The new stages aren’t the wide, open fields of the first level either. None of them radically change what you get up to, but they do mean you can derive some satisfaction from figuring out weapons and characters that suit, say, a stage where the enemies entirely come from above and below. Magical accordion, go go go.
That said, until the fifth and final of the normal stages, I found I could romp my way to victory mostly by simply picking tried and tested combos from my first couple of hours back in early access. It’s a shame most of the new weapons I tried didn’t seem powerful enough to justify swapping from what I knew already worked, but the truth is I never really minded. That lack of demand to innovate felt in keeping with a game that was willing to hand me ten level-ups in a row just for the sake of it, a space to flex rather than a rockface to navigate. Beating that final stage, though, has so far proved beyond me.
There’s a very specific obstacle, in the form of a reaper who summons a field of blue bubbles at the five-minute mark that march up from the bottom of the screen, forcing me to move constantly upwards without a chance to collect the gems I need to grow powerful enough to deal with later waves. I can do damage to him, but so far not enough to kill him. I think the correct strategy involves swapping to item combinations I’m not so familiar with, but bypassing the bubble man will require experimentation and grit.
I’ve reached the point that separates the Vampire men from the Vampire boys, and I have discovered I am but a boy. Vampire survivors sits in this strange space where for most of the game some work is required of you, especially at first when you figure out which weapons to prioritise, but for the most part you’re free to sit back and enjoy the ride. There are stretches that keep you on your toes, desperately twisting and turning down whichever ever-closing safety corridors your weapons happen to carve out, but that demands a different kind of cognition to ironing out problems with your build choices. It’s also still the case that runs can turn on whether or not you land those lucky power-boosts, and that a run that seems to be going splendidly can come crashing to the ground within moments – but all that only started to frustrate me when I came up against that final hurdle.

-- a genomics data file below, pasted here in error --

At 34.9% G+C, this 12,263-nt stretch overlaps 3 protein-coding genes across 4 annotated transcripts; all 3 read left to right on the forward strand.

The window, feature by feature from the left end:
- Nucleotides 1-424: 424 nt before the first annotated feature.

I feel like I’ve been coasting along down a pleasant hill only to find the finish line lies atop a secondary hill, with a bubble-blowing bastard lying in wait to shove me off my bike and laugh at me. The game I can play with one hand in a packet of crisps now wants me to sit up and study. Waah.
I’m still glad there’s depth here, that there are balanced synergies to mull over, and even that the bubble wizard presents specific constraints for other people to puzzle their way out of. I could also, maybe, bypass him by brute force if I pursue the unlocks for the specifically very powerful Arcanas I just googled for. Many will enjoy that chase, but it’s not for me.
I was in it for the plinkety-plink rush of clattering into a huge pile of gems. I was in it for the five item chest boogie, the mindless yet mindful monster shepherding, the giant meteors and the rainbow scythes. Those are all still here, and you can push into further and deadlier territory than ever before, especially if you get far enough to unlock the endless mode, or the modifier that lets you keep upgrading weapons past their usual point. Vampire Survivors is a bigger, better playground now – albeit one with a bodyguard blocking the final set of swings.